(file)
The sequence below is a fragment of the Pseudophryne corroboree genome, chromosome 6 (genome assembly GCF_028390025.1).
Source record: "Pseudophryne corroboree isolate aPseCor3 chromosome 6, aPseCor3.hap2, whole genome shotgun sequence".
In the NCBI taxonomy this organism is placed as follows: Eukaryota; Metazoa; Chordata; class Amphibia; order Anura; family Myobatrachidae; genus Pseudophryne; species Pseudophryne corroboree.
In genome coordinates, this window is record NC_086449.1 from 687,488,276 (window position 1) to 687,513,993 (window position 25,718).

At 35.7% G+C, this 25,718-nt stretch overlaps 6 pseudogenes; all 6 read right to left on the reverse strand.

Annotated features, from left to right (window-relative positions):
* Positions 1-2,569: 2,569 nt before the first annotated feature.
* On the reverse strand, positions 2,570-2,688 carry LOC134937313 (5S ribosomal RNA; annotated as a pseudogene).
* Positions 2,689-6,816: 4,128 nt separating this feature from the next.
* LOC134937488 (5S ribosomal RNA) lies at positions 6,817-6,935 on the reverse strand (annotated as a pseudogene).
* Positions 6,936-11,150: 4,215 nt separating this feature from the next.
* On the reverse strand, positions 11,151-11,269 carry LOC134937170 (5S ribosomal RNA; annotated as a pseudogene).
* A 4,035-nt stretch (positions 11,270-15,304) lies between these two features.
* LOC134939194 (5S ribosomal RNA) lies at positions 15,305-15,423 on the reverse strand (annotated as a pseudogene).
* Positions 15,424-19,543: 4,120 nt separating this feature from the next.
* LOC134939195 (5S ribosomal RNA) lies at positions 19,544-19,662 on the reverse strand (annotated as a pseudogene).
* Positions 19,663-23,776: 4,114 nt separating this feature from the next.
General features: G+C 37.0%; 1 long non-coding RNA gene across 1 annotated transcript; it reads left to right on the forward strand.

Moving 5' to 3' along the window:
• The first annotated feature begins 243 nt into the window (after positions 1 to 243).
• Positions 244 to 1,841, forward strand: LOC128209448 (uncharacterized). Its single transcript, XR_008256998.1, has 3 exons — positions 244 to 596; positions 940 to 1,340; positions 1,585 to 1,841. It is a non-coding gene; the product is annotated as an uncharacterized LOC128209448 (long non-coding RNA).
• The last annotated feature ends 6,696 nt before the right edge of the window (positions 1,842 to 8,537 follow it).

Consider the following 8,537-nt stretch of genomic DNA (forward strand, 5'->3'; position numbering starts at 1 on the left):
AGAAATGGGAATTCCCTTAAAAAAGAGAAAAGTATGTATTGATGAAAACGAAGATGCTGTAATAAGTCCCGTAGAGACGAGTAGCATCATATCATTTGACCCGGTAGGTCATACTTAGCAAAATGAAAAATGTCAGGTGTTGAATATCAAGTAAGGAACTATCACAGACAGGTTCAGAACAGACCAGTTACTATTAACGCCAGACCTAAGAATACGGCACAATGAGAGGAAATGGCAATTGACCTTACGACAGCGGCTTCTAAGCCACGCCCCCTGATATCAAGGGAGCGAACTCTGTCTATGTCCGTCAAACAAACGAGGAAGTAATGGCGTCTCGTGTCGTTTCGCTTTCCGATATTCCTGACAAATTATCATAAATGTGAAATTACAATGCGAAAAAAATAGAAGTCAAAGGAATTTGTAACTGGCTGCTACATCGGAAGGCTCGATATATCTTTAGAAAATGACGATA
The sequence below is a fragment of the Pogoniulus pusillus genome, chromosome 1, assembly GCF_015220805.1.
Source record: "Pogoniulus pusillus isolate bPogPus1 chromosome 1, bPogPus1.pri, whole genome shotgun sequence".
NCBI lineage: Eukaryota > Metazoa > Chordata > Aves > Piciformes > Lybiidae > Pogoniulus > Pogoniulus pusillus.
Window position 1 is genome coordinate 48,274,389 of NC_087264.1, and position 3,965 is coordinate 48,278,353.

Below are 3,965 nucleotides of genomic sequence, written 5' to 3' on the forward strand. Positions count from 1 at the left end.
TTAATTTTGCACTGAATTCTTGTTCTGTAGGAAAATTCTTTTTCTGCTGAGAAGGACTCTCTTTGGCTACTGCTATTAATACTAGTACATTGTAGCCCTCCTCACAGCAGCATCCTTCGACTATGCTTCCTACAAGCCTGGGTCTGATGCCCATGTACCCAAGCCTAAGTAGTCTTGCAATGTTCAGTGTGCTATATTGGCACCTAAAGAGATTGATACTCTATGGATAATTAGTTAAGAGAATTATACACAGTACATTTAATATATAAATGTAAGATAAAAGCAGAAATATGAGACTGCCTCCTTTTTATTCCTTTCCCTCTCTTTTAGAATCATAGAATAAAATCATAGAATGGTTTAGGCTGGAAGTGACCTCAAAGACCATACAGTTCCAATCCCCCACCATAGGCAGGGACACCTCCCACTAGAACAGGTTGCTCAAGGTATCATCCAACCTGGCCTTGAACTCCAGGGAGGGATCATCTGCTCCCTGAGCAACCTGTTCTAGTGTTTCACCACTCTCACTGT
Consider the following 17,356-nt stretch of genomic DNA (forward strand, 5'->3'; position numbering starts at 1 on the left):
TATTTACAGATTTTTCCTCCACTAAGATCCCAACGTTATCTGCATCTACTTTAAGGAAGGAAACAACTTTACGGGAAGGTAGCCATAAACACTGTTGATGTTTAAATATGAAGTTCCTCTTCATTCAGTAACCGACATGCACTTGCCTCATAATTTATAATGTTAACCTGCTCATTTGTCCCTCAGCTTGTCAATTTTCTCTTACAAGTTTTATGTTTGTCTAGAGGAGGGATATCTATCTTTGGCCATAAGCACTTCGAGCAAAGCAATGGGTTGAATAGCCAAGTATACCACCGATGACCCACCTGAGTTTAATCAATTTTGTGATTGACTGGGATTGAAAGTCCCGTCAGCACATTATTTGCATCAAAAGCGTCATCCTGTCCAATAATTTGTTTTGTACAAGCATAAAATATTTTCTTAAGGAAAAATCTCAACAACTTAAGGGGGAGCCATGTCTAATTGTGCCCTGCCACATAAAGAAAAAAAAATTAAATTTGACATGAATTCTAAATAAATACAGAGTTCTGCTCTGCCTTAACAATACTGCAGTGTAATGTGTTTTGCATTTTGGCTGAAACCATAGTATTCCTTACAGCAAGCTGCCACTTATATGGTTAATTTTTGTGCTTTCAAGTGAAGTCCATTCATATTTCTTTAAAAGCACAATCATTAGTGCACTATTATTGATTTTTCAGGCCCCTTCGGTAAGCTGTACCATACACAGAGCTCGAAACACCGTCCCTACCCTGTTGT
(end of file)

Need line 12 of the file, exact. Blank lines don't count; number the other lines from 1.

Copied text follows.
* On the reverse strand, positions 11,151-11,269 carry LOC134937170 (5S ribosomal RNA; annotated as a pseudogene).